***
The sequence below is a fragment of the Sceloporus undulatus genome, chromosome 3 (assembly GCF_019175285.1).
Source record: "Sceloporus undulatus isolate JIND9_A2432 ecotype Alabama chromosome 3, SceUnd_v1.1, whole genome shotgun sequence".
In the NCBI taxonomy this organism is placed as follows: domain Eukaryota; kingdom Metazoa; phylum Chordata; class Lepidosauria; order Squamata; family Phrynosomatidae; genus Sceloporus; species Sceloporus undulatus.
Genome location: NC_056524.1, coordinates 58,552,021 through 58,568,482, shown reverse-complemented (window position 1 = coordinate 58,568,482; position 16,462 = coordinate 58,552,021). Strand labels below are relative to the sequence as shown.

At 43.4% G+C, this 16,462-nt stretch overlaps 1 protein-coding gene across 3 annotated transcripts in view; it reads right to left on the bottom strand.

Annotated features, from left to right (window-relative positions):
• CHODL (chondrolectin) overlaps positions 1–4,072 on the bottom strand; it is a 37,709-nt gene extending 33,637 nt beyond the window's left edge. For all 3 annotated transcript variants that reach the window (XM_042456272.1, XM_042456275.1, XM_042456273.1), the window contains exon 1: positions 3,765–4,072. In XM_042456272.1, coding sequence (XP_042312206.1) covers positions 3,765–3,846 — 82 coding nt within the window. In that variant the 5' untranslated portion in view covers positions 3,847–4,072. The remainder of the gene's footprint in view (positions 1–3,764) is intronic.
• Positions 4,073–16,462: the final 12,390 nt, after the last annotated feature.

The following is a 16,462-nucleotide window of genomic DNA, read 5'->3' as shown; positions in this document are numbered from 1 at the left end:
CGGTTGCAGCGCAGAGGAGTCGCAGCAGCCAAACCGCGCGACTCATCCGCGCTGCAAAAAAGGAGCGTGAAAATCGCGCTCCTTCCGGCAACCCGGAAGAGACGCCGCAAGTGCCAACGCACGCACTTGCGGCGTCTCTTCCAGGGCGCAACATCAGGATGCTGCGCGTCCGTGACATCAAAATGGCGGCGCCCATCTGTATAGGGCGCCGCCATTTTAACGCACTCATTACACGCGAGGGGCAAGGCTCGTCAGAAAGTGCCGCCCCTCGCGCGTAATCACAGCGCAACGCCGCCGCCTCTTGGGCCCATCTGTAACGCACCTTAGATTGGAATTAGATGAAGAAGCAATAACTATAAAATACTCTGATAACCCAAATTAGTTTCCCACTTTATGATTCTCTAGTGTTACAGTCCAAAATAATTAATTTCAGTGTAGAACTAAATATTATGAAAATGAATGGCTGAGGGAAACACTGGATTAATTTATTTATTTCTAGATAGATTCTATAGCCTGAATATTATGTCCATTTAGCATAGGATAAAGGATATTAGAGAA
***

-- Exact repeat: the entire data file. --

The sequence below is a fragment of the Sceloporus undulatus genome, chromosome 3 (assembly GCF_019175285.1).
Source record: "Sceloporus undulatus isolate JIND9_A2432 ecotype Alabama chromosome 3, SceUnd_v1.1, whole genome shotgun sequence".
In the NCBI taxonomy this organism is placed as follows: domain Eukaryota; kingdom Metazoa; phylum Chordata; class Lepidosauria; order Squamata; family Phrynosomatidae; genus Sceloporus; species Sceloporus undulatus.
Genome location: NC_056524.1, coordinates 58,552,021 through 58,568,482, shown reverse-complemented (window position 1 = coordinate 58,568,482; position 16,462 = coordinate 58,552,021). Strand labels below are relative to the sequence as shown.

At 43.4% G+C, this 16,462-nt stretch overlaps 1 protein-coding gene across 3 annotated transcripts in view; it reads right to left on the bottom strand.

Annotated features, from left to right (window-relative positions):
• CHODL (chondrolectin) overlaps positions 1–4,072 on the bottom strand; it is a 37,709-nt gene extending 33,637 nt beyond the window's left edge. For all 3 annotated transcript variants that reach the window (XM_042456272.1, XM_042456275.1, XM_042456273.1), the window contains exon 1: positions 3,765–4,072. In XM_042456272.1, coding sequence (XP_042312206.1) covers positions 3,765–3,846 — 82 coding nt within the window. In that variant the 5' untranslated portion in view covers positions 3,847–4,072. The remainder of the gene's footprint in view (positions 1–3,764) is intronic.
• Positions 4,073–16,462: the final 12,390 nt, after the last annotated feature.

The following is a 16,462-nucleotide window of genomic DNA, read 5'->3' as shown; positions in this document are numbered from 1 at the left end:
CGGTTGCAGCGCAGAGGAGTCGCAGCAGCCAAACCGCGCGACTCATCCGCGCTGCAAAAAAGGAGCGTGAAAATCGCGCTCCTTCCGGCAACCCGGAAGAGACGCCGCAAGTGCCAACGCACGCACTTGCGGCGTCTCTTCCAGGGCGCAACATCAGGATGCTGCGCGTCCGTGACATCAAAATGGCGGCGCCCATCTGTATAGGGCGCCGCCATTTTAACGCACTCATTACACGCGAGGGGCAAGGCTCGTCAGAAAGTGCCGCCCCTCGCGCGTAATCACAGCGCAACGCCGCCGCCTCTTGGGCCCATCTGTAACGCACCTTAGATTGGAATTAGATGAAGAAGCAATAACTATAAAATACTCTGATAACCCAAATTAGTTTCCCACTTTATGATTCTCTAGTGTTACAGTCCAAAATAATTAATTTCAGTGTAGAACTAAATATTATGAAAATGAATGGCTGAGGGAAACACTGGATTAATTTATTTATTTCTAGATAGATTCTATAGCCTGAATATTATGTCCATTTAGCATAGGATAAAGGATATTAGAGAA